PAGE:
Before you begin assembly always take all of the components and place them out so that you can make sure you have all of the required parts. This is simple but important step before you begin working on putting any machine together. Lay the frame on top after you’ve turned the couplings upwards to give yourself some more room. When attaching the main bolts for the frame, I would recommend moving the machine to the side of the table so that you can see underneath without damaging any of the components. I loosely tighten these screws until I have them all placed at which point I tighten them fully. If you over tighten then you could risk bending or stripping the threads so they should be tight enough that they won’t come lose but not so tight that you see your tool bending with the force.

  For the pull rod, you’ll first need to join two of the poles together using the provided double ended screw. You’ll want to partially turn in one portion of the component. For the second bar you’ll want to hold it with you thumb to prevent it from spinning while you attach the second pole. You’ll then attach the live bolt to either ends of the joined pole. Make sure to add the bolt onto the live bolt since this will help lock the bar into place. In my initial assembly I overlooked this portion and had to fix this latter on. Make sure to use the Wrench to tighten the bolt afterwards. Take one of the screws and place this through the live bolt hole while placing the washer on the other opposing side. Screw this first into the bottom hole. In my case this hole was covered with plastic caps to help protect them so you’ll need to remove these before completing the assembly.

  Next I pre-threaded the L connector for the top of the frame making sure to keep these a lose as possible. These turn around in the grove to lock themselves into place if put in correctly. Double check to make sure that they’re turned the right way after you’ve put these into place. I then attached the Live bolt into the frame in the same manner as the bottom of the rod.

  Z end stop goes on the side where the two screw holes are and with the switch facing upwards. The company also provide a replacement switch in case it’s needed in the future so make sure that you store this in a safe location.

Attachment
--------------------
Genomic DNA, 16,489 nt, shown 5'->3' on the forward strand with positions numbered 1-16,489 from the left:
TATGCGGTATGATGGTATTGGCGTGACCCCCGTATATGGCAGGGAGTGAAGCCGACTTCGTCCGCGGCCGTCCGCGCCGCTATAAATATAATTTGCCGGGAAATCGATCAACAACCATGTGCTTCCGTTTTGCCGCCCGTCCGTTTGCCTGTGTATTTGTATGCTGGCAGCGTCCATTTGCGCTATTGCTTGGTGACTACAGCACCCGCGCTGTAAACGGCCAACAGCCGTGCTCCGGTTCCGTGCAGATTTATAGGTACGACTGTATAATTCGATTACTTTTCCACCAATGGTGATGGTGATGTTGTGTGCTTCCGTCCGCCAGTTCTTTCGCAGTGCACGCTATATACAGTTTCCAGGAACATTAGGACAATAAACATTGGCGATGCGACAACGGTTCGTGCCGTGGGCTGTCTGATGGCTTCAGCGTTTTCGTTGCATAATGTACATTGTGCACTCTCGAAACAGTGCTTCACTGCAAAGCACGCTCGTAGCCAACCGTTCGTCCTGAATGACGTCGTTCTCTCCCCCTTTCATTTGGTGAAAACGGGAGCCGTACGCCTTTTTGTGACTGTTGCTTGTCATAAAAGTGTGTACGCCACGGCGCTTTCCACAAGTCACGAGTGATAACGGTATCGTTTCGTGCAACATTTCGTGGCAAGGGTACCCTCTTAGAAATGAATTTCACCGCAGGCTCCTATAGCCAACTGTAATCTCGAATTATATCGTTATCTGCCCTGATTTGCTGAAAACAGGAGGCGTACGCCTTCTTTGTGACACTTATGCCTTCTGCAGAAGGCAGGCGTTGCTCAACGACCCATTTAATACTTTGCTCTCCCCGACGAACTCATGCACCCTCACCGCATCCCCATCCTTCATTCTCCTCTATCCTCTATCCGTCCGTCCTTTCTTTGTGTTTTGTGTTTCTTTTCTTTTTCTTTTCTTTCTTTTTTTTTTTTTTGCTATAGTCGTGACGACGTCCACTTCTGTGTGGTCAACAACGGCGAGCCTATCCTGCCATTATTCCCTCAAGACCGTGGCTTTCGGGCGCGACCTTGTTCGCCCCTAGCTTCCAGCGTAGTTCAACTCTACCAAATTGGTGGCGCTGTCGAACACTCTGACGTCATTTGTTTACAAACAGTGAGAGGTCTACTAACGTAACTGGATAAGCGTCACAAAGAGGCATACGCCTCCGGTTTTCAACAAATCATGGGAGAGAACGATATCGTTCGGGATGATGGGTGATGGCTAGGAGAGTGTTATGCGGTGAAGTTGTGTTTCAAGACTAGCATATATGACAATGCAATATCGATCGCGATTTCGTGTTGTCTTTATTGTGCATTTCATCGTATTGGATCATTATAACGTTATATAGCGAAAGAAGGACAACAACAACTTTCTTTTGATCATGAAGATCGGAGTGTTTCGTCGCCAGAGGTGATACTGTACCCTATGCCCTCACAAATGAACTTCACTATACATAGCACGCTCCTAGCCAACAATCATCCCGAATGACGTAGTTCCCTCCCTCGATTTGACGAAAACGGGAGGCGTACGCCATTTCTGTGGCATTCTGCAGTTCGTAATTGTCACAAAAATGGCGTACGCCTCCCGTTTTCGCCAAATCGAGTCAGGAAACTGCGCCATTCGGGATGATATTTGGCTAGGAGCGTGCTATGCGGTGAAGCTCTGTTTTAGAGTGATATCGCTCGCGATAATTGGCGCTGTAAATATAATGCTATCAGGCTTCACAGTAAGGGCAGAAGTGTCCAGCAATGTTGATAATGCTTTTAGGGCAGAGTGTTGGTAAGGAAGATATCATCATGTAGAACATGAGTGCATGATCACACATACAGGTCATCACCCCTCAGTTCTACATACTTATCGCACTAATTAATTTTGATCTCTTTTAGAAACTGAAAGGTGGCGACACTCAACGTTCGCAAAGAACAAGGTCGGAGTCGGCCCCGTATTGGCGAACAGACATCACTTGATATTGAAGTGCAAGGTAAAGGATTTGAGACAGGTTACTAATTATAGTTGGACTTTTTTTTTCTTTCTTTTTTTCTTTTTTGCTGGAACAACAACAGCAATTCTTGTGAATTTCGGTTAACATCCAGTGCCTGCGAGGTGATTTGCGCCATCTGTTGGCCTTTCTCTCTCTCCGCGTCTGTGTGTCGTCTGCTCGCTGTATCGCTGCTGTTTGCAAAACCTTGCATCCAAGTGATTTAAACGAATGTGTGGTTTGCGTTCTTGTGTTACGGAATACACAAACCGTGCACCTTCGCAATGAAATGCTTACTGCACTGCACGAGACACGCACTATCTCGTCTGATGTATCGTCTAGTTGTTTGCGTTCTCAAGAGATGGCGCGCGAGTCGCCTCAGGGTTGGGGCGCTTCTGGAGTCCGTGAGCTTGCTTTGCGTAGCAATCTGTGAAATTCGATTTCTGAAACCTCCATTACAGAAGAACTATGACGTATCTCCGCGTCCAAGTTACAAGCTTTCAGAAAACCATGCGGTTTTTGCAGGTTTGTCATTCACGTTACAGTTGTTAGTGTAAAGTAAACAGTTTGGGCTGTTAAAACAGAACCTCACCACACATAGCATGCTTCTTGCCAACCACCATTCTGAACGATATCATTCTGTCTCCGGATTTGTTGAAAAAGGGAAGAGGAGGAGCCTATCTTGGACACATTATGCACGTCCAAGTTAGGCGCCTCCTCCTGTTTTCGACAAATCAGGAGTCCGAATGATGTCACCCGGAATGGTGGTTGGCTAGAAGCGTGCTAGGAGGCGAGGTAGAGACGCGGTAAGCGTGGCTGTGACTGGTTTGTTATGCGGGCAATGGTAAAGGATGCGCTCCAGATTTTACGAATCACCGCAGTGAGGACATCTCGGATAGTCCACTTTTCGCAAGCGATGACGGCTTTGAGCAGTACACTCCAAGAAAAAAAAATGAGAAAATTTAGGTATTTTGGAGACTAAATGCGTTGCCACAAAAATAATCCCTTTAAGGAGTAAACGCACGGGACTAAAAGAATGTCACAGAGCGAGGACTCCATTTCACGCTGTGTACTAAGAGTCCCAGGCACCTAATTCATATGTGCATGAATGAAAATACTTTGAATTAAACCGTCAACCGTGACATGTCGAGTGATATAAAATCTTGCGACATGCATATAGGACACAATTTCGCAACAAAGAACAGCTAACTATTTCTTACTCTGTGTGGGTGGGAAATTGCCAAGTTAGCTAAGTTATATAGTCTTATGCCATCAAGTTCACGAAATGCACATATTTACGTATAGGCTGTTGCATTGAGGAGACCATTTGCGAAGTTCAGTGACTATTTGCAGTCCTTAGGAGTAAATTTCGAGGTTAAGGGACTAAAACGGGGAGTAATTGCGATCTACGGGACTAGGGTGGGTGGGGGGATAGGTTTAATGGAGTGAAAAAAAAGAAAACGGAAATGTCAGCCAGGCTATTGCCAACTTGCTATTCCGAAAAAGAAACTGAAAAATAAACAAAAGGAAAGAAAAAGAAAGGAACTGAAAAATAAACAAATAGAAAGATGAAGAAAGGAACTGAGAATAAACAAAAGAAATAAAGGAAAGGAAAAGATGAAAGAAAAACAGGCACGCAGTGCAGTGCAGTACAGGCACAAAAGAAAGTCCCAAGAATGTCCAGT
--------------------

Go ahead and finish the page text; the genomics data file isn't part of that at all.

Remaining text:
I made sure to change the correct input voltage to my areas requirements which for me is 115.

  The next part was to attach the filament run out detector. This portion has an arrow so that you know the proper orientation for this part. I mounted it with the arrow facing to the front so that the light is visible when turned on. As the for the filament spool, I mounted it differently from what was shown in the diagram. From personal experience I’ve had some spool which could get caught on edges so choose the smoother side as the contact area. The filament run out sensor seems to have quite a bit of friction and may cause issues during printing. I made sure to mount it as close as possible while still having enough room for a full sized spool of filament. If this is your first printer and you don’t have a full spool keep in mind you will need to adjust this latter since the provided one is extremely small in comparison.

  With the basic assembly completed, I then connected the power cable and build plate connector to the power box. Following the labeling of the cables, I connected the two Z axis connector and the Z stop sensor. Afterwards I proceed to connect the Y axis motor, XE Transfer Interface, YZ Transfer Interface, filament run out sensor, Extruder Motor and the cable guide by following the instructions and labels provided. When I received my shipment the cable guide was attached to the frame however this came off during the unboxing so make sure to check carefully to ensure that it’s installed before finishing. Also it’s very important to give the cable enough slack in order to move completely to the back to prevent any undo strain. This guide is important in preventing the premature wear of the cables which is a common issue with printers.

  With the machine put together I it was now time to print the model that was provided with the printer. It’s always a good idea to print the test model before doing anything else since this can help diagnose issues more quickly. In my case the print came out almost flawless however because of the choice of filament it was difficult to see the imperfections along the surface. Once this print was completed, I then swapped out the nozzle to check how it printed with a larger nozzle size. I must point out that changing the nozzle is somewhat awkward if you don’t know how to do it properly. This is something which I will discuss in the full review of the machine afterwards. With the nozzle changed out, I then began tweaking my settings until I had something which worked fairly well. I’ll be doing quite a bit more tweaks before I finish this piece off but for now this is how the print came out.